Paytm is 36 percent down from its issue price. The IPO received a rather lukewarm response from Dalal Street as it got listed on the bourses last week. To understand what triggered such an underwhelming response from the investors, CNBC-TV18 caught up with Ajay Srivastava, CEO of Dimensions Corporate Finance Services.
Paytm is 36 percent down from its issue price. The IPO received a rather lukewarm response from Dalal Street as it got listed on the bourses last week. To understand what triggered such an underwhelming response from the investors, CNBC-TV18 caught up with Ajay Srivastava, CEO of Dimensions Corporate Finance Services. Srivastava believes it is better to wait for the 30-day lock-in period because that is expected to be the first trigger that will help to understand where the price will eventually settle for the newly-listed companies.
“It doesn't matter as even at Rs 90,000 crore, it is pretty decently valued as a company. 30-day is an important trigger to see what kind of supply comes to the market when the first lock-in ends. Number two is whether or not the stock gets into the large-cap category, in which case mutual funds by nature will have to buy to balance their holding and all the large-cap funds would get some kind of a demand for it. So those two triggers are going to dictate and not the fundamentals; nothing will change in the company in the next 30-60-90 days but those two triggers could possibly help us understand where the price will settle down,” he mentioned.
Srivastava added, “To my mind, SEBI will try to help the stock and should help the stocks to get into the last category. So there is some demand from the mutual funds. Unlike Nykaa, for instance, Paytm doesn't have any pent-up demand in the FII system. So therefore, the follow-up purchase, unlike the other two stocks could only come from Indian mutual funds. That's the dilemma of Paytm. The other two stocks had so much pent-up required demand from the FIIs that people who could not get the full quarter may want to come in and buy post the 30-day lock-in supply coming in. So, I think the people, like Nykaa, would have a much stronger standing. Paytm, because of lack of pent-up demand, has to depend on Indian investors and mutual funds for its supply to be absorbed. Otherwise, you could see a further correction in the stock.”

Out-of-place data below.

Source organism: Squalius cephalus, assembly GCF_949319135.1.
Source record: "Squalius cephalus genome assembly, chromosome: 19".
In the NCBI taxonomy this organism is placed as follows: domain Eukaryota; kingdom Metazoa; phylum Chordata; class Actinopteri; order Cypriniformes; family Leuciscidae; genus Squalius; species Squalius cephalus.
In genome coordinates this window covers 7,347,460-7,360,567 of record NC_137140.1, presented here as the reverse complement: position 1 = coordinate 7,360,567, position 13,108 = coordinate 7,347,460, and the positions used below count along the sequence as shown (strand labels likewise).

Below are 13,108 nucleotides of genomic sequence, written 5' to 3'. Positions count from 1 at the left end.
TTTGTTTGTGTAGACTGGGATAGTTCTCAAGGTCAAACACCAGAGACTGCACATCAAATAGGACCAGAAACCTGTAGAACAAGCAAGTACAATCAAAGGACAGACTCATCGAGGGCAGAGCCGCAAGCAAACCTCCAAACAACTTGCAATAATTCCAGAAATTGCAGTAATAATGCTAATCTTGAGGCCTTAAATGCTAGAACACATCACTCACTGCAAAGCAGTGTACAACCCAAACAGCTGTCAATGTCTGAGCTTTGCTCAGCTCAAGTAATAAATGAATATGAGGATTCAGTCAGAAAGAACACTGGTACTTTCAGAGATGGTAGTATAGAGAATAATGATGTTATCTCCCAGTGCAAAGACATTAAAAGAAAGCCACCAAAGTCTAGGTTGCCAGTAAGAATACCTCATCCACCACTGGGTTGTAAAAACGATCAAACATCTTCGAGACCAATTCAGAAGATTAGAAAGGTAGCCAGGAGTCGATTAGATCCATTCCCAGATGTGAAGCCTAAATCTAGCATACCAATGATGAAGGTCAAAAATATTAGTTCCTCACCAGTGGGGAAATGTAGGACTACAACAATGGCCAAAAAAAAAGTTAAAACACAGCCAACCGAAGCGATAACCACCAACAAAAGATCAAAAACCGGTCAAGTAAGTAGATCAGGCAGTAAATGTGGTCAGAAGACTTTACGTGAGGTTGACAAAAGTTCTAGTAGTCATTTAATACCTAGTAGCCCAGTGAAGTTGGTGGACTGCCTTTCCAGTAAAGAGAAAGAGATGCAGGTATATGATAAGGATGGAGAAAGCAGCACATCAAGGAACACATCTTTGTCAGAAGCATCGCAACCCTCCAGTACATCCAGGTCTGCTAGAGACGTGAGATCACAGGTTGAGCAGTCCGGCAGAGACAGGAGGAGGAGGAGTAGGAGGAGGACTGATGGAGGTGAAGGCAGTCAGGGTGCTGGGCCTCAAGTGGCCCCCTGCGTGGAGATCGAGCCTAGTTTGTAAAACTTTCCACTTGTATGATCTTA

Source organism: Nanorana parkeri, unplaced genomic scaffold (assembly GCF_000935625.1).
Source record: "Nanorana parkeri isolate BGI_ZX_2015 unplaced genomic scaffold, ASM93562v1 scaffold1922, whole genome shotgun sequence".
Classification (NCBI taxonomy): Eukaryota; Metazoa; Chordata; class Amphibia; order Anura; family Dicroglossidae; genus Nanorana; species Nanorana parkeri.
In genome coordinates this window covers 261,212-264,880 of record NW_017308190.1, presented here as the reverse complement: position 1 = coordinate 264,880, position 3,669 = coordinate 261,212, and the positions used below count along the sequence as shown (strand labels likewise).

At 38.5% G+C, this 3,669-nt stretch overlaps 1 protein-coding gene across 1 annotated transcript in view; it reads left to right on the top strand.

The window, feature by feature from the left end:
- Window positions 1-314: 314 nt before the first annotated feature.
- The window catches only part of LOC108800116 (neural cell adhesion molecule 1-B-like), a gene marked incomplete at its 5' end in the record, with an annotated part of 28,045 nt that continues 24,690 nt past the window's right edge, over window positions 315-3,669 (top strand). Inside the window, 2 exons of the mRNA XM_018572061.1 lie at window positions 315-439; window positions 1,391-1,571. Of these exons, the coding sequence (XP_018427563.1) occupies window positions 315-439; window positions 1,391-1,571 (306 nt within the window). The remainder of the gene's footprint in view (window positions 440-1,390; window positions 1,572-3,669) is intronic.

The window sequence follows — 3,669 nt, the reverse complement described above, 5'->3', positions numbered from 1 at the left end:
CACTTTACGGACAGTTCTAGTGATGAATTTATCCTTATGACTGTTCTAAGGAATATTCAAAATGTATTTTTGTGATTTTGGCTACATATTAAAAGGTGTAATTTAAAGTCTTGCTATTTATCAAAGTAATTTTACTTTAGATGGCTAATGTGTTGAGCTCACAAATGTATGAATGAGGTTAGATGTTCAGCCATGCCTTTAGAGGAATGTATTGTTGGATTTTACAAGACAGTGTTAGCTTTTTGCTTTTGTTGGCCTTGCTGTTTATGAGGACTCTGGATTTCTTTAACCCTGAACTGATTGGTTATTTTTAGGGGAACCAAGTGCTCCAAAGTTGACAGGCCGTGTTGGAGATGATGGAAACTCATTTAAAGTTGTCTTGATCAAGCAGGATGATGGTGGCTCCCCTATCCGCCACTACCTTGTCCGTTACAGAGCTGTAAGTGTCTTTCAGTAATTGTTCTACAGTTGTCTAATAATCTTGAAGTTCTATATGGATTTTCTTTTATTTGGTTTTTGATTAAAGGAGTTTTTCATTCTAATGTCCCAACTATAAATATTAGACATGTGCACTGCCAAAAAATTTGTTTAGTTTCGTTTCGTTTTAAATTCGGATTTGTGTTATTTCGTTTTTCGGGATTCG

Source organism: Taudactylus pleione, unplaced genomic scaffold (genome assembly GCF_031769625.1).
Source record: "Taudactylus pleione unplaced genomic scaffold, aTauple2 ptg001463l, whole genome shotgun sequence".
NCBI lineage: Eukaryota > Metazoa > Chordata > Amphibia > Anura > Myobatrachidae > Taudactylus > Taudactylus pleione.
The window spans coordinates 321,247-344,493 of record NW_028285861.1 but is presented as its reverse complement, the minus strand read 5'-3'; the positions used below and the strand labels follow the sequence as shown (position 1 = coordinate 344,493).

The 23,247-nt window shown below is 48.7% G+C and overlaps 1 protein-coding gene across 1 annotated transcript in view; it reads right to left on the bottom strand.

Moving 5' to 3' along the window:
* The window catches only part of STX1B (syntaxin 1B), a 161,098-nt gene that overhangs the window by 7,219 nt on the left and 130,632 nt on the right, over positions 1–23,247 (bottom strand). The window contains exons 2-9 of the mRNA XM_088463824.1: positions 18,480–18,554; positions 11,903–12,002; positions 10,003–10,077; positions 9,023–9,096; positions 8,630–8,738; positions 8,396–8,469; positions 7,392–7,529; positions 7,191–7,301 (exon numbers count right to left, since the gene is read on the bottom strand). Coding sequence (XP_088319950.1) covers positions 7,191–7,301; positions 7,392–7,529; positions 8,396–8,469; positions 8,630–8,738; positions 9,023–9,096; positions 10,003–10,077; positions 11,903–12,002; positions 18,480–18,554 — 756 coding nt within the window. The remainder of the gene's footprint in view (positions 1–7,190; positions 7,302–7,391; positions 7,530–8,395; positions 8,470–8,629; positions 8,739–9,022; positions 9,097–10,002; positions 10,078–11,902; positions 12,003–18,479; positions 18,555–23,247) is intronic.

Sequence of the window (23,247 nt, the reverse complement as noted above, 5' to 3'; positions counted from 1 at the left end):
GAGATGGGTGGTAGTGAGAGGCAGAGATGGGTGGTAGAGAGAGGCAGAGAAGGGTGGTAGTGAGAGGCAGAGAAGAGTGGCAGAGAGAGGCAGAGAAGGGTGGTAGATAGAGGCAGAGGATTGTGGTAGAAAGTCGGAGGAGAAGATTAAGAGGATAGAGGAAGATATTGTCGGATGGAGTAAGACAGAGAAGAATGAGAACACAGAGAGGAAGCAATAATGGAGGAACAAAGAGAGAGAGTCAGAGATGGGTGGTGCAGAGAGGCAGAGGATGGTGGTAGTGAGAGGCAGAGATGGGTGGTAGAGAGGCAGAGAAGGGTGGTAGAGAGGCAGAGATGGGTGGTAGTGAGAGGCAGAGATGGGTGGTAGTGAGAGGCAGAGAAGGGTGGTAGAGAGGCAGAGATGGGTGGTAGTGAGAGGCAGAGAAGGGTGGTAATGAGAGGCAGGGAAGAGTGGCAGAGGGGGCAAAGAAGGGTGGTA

On markets, Srivastava said, “There is a structural issue in the market and that is the lack of demand. The FII-driven stocks, that is what you see in the Nifty, particularly in the banking sector; the FIIs have been relentlessly selling now for almost months. It is the seventh or the eighth month now that we have seen secondary market sales, and who's the buyer, the Indian retail buyer does not typically buy the stocks, he buys the mid-caps. Mutual funds also, the major inflows have been in mid-cap schemes. So there is a structural problem in the market that who's going to buy the big Nifty stocks and particularly in the banking sector. Now, that is the big bear in the room that nobody has faith in that sector outperforming the market and, till banking is not pulled up, I don't think the market can have the confidence to see a great setup. Therefore, till the FIIs don't start coming in, buying Nifty heavy stocks, I think we will see weakness in the market.”
He added, “The second problem is that big retail public buying has gone into IPOs, a lot of liquidity has gone to cryptos, the second bunch of liquidity disappeared and mutual funds, by and large, are now SIP driven. There is no large flow that we see in there, lots of HNIs have gone for a PE kind of model more than buying secondary. So, unless there is some demand coming in from FIIs, I don't think retail can come in. So irrespective of what happens, we have an expanded valuation, expanded PE multiples. We need good quality buyers to come into Nifty stocks, particularly the banking stocks, because that's what is dragging the market now.”
For full interview, watch accompanying video.